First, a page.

The key is to put up as many hurdles as you can to give in to temptation. The greater the effort required to dismantle the battlement you construct around an unhealthy meal, the more likely you are to come to your senses and stay on track.
2. Prepare for your weakest moments. A common piece of advice for sticking to a healthy diet is to plan your meals in advance. Having the ingredients and recipe waiting for you when you arrive home makes a lot of sense, but this is unlikely to stop you from succumbing to temptation when you’re at your weakest.
A simple tweak is to store some homecooked meals in your freezer that just require you to nuke them in the microwave when you’re hungry. Yes, this might not be as healthy as cooking it from scratch on the day, but it will keep you on the straight and narrow when your stores of motivation are depleted.
A further step on days when you’re likely to waiver (such as Friday nights or holidays) could be to leave something defrosting ready for when you’re likely to be hungry. You may be less likely to order takeout if it means seeing a healthy meal you prepared earlier go to waste. The secret is to not underestimate how lazy you can be when you’re at your weakest and to be as methodical and prepared as you can when you’re at your strongest.
3. Be accountable to those who support you. Finally, being accountable to those who have your best interests at heart can be a powerful motivator to improve your habits. Many people choose to publicly broadcast their goals and resolutions at the beginning of the year. However, over-sharing your goals can actually harm your chances of achieving them.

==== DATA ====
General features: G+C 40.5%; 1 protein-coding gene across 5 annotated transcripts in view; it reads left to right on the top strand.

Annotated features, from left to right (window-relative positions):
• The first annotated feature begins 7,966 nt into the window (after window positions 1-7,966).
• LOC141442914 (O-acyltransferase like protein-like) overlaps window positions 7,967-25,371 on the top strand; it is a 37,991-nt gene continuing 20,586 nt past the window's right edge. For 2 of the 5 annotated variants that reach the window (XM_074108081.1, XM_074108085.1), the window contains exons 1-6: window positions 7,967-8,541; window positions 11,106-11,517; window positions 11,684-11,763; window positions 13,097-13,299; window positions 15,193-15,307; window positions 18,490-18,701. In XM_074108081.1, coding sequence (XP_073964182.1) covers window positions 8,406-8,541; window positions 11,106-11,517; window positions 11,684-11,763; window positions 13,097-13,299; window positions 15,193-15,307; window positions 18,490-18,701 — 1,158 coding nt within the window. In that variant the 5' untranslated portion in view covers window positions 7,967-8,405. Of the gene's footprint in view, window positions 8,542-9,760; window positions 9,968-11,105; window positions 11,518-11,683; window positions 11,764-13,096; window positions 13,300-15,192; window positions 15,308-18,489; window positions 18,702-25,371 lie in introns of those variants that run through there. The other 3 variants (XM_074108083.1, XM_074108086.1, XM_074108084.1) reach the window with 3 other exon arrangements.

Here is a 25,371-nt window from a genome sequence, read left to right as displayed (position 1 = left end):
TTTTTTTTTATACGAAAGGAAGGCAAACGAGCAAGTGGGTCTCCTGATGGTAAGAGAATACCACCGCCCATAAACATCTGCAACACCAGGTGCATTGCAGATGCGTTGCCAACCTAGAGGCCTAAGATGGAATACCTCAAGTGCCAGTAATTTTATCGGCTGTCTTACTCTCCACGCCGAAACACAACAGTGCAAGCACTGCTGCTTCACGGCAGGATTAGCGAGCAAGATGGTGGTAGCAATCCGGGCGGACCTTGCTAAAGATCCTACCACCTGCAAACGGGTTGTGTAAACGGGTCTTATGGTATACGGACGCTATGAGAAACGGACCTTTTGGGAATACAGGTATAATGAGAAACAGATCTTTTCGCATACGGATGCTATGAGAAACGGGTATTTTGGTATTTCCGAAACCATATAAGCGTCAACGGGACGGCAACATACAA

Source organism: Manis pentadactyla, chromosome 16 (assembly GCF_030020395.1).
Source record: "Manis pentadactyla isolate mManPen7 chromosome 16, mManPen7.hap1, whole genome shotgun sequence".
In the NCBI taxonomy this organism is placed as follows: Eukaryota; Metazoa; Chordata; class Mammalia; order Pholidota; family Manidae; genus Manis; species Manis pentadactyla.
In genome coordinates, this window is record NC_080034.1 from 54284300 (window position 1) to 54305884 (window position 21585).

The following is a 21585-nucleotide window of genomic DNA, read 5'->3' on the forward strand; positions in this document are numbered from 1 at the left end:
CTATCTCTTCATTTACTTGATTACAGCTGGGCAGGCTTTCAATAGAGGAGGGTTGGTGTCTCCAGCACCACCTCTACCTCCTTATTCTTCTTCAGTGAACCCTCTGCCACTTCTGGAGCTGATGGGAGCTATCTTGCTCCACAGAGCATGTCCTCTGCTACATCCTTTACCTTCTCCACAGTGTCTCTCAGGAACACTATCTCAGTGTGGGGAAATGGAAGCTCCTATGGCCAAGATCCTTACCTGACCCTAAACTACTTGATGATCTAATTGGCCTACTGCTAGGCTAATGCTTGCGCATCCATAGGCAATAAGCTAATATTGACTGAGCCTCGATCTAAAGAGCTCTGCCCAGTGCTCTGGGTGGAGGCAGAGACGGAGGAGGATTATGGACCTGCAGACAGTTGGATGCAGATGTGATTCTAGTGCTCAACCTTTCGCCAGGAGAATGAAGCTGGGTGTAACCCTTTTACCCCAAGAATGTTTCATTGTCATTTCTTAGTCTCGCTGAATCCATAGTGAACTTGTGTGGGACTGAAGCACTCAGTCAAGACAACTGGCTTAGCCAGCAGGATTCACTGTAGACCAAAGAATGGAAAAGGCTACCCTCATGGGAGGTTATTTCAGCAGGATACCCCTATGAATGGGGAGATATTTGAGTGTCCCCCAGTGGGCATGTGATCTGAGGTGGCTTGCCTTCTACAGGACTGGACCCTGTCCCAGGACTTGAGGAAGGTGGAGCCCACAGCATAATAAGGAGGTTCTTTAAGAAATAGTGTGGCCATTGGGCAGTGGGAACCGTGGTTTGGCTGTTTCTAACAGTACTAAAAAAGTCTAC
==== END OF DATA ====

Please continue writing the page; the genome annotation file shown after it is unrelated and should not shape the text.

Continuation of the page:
The good feeling you receive when others applaud your admirable intent may serve as a sufficient reward and trick your mind into feeling like your goals have already been achieved. Instead, be very careful when deciding to whom you will be accountable. Try to find someone in your life who genuinely supports your efforts to improve your health. You also need this person to be able to dish out some tough love when you need it.
Finally, and most importantly, this must be someone you respect and want to be accountable to and whose feedback you will be willing to take on board. If you don’t have someone like this in your life, perhaps reach out to online communities. Health and living forums can be useful places to look for like-minded individuals with similar goals. How you make yourself accountable to your "takeout sponsor" depends on you.
One simple suggestion may be to send them a photo of your dinner each night without fail. This can be an enjoyable way of tracking your meals and a social way to exchange recipes and inspire better diet and nutrition. However, you choose to be accountable. Tracking your goals is an essential part of being able to achieve them.
None of this is to say that ordering a meal online is inherently bad or deviant behaviour. Having a generous spread of food delivered to your door is an enjoyable modern convenience experienced by those fortunate enough to enjoy the luxury.
That said, the commercial pressures driving the new and innovative strategies employed to entice the use of food delivery services can make it hard to stay in control of your diet. By cutting ties with predatory food services in the short term, focussing our efforts on good nutrition, and enlisting the support of others, we are more likely to stay in control of our food choices.